chapter give an account of the order in which matter already existing was disposed, while, in our world the sea was separated from the land, and the earth was clothed with herbs, and filled with inhabitants; and in the higher regions, the luminaries had their stations and revolutions assigned to them. The manifest design is, to inform us by what steps God brought the mass of rude matter into that beautiful assemblage of parts which excites the admiration of every beholder. The first verse, therefore, must be understood to refer to the original production of matter by his almighty power. “In the beginning," or at the commencement of time, he made out of nothing the matter of which the heavens and the earth were composed, and upon which their present form was afterwards superinduced. This, I think, is the natural way of explaining the words; and, according to this view of them, the Bible opens with an ascription of the act of creation to God, in the highest, or rather, the only proper sense of the term.

There is another passage which will assist us in ascertaining the sense in which God is said to have created the world. “ Through faith, we understand that the worlds were framed by the word of God; so that things which are seen, were not made of things which do appear, μη εκ φαινομένων, τα βλεπομενα 7770ver. Now, remark, that the Apostle would have suggested a different idea, had he used the phrase, ex uen passouerwv; for he would have intimated, that visible things were made of things invisible, which might have been supposed to signify the dark original chaos of the Heathens. But the expression, un ex quvopestcon, imports something very different, a denial that the universe was formed out of pre-existing matter. In other words, the worlds, according to the Apostle, were made out of nothing. Even the chaos of the ancients was invisible only because no sun, as Ovid says, gave light to the world, and the evening moon did not then repair her new horns;t it would have been seen, if there had been a medium through which it might be perceived. things that appear” are natier, which light has rendered visible, or matter which may be seen; and of this matter, Paul assures us the worlds were not framed.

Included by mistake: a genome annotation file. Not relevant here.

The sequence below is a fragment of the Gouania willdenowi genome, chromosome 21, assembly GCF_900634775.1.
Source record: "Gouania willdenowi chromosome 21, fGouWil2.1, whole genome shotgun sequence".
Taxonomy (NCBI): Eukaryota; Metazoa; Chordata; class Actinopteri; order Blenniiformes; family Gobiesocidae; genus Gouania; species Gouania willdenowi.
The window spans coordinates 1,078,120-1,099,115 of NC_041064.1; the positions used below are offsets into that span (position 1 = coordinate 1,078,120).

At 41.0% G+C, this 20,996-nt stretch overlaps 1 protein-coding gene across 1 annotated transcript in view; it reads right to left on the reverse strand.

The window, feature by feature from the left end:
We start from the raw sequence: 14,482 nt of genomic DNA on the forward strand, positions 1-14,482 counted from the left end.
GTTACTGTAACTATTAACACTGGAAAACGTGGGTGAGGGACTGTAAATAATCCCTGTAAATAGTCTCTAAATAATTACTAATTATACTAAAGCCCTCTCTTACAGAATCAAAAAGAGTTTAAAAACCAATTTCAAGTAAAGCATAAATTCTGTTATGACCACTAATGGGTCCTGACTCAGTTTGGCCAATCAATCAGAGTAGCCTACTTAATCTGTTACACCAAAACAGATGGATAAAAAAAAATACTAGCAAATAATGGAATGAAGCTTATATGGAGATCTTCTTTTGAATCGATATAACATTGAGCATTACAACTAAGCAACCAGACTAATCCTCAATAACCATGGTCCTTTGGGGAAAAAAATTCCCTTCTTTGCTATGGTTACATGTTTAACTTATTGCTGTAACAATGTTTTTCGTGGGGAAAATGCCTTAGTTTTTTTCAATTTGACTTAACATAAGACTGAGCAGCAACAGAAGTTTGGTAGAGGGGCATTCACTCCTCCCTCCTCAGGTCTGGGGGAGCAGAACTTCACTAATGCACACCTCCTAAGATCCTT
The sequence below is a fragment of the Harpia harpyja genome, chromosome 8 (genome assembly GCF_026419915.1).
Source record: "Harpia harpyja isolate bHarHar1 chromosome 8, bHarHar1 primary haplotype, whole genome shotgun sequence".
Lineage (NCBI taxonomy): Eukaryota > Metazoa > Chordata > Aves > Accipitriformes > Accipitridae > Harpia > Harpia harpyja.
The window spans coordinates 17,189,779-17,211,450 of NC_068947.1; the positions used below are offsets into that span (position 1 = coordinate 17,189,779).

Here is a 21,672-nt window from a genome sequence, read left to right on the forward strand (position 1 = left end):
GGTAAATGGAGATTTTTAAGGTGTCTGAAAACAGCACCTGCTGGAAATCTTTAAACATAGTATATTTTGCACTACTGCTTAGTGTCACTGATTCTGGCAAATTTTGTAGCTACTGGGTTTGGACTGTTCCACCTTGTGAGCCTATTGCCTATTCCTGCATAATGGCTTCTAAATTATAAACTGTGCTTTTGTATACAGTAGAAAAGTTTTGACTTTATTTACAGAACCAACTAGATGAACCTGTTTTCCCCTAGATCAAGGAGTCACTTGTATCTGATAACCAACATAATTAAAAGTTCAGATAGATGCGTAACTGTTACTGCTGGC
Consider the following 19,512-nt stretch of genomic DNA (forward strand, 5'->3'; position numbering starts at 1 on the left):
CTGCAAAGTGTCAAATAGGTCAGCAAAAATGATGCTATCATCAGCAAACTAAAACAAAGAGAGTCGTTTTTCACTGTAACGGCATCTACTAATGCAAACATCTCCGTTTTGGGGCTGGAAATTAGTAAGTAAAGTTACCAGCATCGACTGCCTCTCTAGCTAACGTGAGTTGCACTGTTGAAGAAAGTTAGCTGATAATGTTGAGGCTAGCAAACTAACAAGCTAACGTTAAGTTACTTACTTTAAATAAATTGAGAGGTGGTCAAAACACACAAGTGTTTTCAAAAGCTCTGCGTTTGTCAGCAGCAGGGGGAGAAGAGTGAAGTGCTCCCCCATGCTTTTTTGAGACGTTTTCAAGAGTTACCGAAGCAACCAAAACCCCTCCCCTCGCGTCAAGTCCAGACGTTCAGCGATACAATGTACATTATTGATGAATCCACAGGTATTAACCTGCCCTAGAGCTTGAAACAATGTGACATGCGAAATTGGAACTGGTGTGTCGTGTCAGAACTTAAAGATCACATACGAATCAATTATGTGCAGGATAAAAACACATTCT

Different arguments have been employed to prove that the universe had a beginning, and, consequently, that it was created by the power of God. To suppose the universe to be eternal, is to suppose it to be self-existent. But, besides that there is nothing in matter, which is inert, passive, divisible, and subject to perpetual change, to suggest the idea of its self-existence, it should be remembered, that whatever is self-existent, is necessarily existent. But as this necessity is the same every where, it follows, upon the supposition, that matter must have existed every where, or must have filled every portion of space, and have been infinitely extended. But this is absurd, and contrary to fact. There is another consequence which is equally false, that, if matter exists necessarily, it must exist either in a state of motion or in a state of rest, as necessity will determine every part of it to be in the same state. It would be impossible that, as is actually the case, one part of it should be in motion and another at rest. The necessity of its existence would extend to all its modifications; and, indeed, if we closely consider the subject, we shall find that it could have no modifications, but that, under the influence of necessity acting uniformly every where, it must have presented every where one uniform mass. How contrary this is to the actual state in which matter appears, we all know by observation.

Another argument against the eternity of the universe, is founded in the nature of time, which is a succession of moments. We can conceive time to commence at any given period, and to run on ad infinitum, or never to come to an end ; but we cannot conceive it to be actually infinite. An infinite duration can • Heb. xi. 3,